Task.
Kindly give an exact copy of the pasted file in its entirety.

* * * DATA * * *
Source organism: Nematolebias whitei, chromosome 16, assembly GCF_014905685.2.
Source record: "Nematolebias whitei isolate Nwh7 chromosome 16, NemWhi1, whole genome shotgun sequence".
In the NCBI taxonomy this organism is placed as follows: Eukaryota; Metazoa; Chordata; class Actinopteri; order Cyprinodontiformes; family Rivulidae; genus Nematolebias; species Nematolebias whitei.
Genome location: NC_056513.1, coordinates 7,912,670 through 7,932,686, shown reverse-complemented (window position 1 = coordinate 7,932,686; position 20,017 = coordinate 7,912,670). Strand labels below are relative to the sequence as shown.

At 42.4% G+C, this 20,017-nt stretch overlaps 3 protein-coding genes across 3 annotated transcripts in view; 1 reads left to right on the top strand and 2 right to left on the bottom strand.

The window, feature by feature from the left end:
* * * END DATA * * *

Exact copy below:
Source organism: Nematolebias whitei, chromosome 16, assembly GCF_014905685.2.
Source record: "Nematolebias whitei isolate Nwh7 chromosome 16, NemWhi1, whole genome shotgun sequence".
In the NCBI taxonomy this organism is placed as follows: Eukaryota; Metazoa; Chordata; class Actinopteri; order Cyprinodontiformes; family Rivulidae; genus Nematolebias; species Nematolebias whitei.
Genome location: NC_056513.1, coordinates 7,912,670 through 7,932,686, shown reverse-complemented (window position 1 = coordinate 7,932,686; position 20,017 = coordinate 7,912,670). Strand labels below are relative to the sequence as shown.

At 42.4% G+C, this 20,017-nt stretch overlaps 3 protein-coding genes across 3 annotated transcripts in view; 1 reads left to right on the top strand and 2 right to left on the bottom strand.

The window, feature by feature from the left end: